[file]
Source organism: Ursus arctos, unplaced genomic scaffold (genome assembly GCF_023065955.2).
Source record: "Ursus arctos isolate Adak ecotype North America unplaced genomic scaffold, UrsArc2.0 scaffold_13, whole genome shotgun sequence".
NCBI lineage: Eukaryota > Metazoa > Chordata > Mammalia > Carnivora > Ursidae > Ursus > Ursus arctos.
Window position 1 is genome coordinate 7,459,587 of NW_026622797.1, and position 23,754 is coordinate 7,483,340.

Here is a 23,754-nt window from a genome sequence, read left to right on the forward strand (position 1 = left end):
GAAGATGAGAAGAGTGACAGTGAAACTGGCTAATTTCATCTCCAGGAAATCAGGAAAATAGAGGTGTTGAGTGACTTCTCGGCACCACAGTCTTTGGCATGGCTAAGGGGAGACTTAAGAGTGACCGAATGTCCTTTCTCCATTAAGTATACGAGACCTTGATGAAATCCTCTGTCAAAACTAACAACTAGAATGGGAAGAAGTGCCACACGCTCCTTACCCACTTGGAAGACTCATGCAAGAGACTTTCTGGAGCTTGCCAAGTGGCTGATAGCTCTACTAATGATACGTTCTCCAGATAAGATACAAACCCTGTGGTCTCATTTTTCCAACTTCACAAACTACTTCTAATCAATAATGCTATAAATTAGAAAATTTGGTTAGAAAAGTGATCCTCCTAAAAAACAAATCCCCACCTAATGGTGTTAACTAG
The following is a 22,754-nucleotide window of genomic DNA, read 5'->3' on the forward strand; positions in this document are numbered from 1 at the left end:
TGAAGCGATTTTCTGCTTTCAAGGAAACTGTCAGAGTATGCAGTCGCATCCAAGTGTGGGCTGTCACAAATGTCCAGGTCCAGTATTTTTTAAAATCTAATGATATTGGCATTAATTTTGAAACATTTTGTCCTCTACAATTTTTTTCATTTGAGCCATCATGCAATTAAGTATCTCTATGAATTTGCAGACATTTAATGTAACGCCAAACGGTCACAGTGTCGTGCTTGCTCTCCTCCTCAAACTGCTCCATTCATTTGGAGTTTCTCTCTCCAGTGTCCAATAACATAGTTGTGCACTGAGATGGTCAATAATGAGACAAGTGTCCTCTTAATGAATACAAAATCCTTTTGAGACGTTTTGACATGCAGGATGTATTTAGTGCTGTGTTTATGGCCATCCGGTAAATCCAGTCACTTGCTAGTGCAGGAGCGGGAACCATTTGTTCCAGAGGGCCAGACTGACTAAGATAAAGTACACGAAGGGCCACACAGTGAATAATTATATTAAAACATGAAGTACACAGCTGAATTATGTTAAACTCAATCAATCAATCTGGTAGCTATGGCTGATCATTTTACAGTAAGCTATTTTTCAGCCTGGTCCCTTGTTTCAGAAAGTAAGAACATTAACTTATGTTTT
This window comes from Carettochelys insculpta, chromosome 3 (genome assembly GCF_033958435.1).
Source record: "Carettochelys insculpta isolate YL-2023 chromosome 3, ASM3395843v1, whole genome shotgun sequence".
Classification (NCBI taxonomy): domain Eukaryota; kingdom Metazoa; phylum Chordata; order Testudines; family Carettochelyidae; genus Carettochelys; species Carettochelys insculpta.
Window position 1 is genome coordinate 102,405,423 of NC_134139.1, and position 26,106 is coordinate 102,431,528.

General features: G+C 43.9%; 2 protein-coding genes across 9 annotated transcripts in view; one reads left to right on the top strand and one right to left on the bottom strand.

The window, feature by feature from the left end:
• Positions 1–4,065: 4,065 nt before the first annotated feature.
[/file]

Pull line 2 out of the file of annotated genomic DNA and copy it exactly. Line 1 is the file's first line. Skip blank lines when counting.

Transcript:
Source record: "Ursus arctos isolate Adak ecotype North America unplaced genomic scaffold, UrsArc2.0 scaffold_13, whole genome shotgun sequence".